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    • I’ve just packed up 7 boxes to donate to the English book sale and shall try not to buy more, as no room on the two shelves!! I know the problem, watch out for this one, I’d love to hear your thoughts on it, it’s quite remarkable, very original and so courageous of the author to have tackled it, I think she suffered a lot from all the research and what it exposed her to. But the result is an amazing work of literature.

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      • The whole enterprise sounds more intriguing, I will get my hands on this soon, it is a necessity now, I know that when I get hold of it it will be the next read, despite all the others vying for attention still.

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  6. I’d already read a review of this book and had it on my ‘to read’ list, especially because my daughter is in South Korea for a year, teaching. Your thoughtful post has made it seem even more imperative to get hold of a copy.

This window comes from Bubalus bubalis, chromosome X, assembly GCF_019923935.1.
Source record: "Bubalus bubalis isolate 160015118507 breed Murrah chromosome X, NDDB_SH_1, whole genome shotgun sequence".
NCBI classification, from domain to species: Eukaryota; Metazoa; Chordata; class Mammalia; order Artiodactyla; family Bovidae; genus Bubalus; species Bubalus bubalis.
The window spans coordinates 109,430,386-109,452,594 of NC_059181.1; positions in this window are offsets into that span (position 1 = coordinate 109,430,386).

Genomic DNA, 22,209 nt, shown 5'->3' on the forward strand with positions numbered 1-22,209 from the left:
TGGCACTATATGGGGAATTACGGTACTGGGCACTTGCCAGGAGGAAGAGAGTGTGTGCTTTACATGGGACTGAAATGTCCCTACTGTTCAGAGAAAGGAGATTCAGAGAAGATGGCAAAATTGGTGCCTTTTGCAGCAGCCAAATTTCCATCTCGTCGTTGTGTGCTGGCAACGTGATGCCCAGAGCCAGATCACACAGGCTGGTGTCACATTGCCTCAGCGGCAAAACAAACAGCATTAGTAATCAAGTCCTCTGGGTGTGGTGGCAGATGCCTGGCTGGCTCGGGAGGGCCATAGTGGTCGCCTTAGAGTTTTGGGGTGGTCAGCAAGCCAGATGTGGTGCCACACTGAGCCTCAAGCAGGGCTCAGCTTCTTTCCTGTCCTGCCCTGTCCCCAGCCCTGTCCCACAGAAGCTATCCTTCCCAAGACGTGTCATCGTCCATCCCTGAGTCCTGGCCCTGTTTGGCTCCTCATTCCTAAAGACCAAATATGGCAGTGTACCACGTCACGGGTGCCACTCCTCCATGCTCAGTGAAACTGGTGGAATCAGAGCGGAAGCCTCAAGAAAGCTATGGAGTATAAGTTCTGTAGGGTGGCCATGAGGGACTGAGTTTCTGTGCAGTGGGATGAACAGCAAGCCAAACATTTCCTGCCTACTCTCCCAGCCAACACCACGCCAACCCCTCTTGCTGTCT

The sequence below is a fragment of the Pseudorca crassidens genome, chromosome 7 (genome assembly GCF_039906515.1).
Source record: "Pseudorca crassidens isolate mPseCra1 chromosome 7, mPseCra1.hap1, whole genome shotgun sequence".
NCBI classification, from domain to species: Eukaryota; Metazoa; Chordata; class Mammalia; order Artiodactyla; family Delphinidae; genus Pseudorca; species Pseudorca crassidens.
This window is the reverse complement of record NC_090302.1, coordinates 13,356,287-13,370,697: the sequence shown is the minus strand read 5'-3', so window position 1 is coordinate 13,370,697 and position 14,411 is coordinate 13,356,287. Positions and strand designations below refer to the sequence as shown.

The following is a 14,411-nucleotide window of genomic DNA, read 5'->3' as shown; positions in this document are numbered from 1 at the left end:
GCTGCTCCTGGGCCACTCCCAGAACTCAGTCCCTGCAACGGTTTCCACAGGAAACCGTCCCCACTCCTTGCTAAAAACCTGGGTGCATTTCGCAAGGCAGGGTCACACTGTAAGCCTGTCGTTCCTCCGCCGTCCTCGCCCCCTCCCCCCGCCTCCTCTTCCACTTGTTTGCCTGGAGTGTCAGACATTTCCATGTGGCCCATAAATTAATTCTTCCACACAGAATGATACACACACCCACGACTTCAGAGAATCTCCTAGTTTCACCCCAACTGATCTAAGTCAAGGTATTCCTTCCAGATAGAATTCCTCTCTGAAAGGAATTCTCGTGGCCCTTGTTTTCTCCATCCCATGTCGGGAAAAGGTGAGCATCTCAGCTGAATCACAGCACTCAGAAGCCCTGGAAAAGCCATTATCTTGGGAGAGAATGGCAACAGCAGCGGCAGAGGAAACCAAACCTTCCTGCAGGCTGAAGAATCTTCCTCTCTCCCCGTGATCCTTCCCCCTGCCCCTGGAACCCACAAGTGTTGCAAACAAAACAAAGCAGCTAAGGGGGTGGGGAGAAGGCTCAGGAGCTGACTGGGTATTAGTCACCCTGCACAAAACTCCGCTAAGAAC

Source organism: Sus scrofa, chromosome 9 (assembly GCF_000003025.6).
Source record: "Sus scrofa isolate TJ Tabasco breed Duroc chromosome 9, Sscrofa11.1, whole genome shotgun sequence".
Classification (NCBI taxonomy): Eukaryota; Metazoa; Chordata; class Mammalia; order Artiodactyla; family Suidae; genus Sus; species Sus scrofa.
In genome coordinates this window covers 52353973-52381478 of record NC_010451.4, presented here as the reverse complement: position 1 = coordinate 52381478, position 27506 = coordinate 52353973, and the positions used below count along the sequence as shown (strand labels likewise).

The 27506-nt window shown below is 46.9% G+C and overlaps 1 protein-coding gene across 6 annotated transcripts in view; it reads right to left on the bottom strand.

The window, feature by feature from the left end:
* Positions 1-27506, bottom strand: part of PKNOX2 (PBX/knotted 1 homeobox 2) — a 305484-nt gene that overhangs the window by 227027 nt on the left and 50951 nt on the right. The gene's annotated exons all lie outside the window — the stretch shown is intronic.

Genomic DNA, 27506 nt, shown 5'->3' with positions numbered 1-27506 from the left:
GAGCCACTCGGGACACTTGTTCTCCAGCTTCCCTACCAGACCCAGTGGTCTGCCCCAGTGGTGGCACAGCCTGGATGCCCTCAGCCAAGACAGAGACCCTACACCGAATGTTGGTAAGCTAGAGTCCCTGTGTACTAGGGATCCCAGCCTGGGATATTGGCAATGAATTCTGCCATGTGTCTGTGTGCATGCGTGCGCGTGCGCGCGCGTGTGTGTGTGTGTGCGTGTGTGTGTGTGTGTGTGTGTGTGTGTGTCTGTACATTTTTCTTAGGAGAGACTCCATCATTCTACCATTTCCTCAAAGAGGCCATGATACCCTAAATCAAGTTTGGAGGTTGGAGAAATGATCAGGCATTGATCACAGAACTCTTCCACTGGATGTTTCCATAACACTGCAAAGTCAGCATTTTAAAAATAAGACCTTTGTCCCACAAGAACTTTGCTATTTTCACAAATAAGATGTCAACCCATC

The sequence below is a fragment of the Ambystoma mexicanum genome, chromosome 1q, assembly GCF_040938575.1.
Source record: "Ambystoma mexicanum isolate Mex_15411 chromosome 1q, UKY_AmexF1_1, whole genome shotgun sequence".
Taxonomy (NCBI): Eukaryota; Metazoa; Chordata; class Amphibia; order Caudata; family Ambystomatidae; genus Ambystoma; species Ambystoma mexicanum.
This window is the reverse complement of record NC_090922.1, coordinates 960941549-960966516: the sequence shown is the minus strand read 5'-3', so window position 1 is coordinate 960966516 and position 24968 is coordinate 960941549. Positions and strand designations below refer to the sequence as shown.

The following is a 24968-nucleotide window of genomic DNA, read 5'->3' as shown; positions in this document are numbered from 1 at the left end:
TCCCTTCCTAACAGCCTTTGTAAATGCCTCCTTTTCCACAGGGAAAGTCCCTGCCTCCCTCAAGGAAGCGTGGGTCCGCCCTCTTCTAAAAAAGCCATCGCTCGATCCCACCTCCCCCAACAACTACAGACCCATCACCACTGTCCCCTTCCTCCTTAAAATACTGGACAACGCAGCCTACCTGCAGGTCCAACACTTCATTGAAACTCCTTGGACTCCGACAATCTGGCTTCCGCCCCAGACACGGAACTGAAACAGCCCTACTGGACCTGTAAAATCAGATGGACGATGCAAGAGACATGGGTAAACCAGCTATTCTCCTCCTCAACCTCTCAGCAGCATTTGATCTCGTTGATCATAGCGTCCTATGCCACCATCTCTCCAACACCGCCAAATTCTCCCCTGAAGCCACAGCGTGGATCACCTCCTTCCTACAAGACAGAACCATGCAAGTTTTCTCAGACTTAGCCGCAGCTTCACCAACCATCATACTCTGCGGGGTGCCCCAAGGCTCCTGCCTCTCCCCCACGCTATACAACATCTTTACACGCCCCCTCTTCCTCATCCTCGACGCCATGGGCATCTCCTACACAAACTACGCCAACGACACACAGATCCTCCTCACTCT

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    • I should think so Margaret, I wonder if your daughter has heard of it, I imagine so as I believe it was a controversial best-seller and award winning book in South Korea. There are two of her books that have been translated into English this year, I am expecting at least one of them to make the Man Booker International Prize long list announced next week.

      I was heartened to see that France has invited 30 writers from South Korea to the Salon de Livre in Paris this year including Han Kang, what a n amazing feat and so many authors in translation – albeit in French!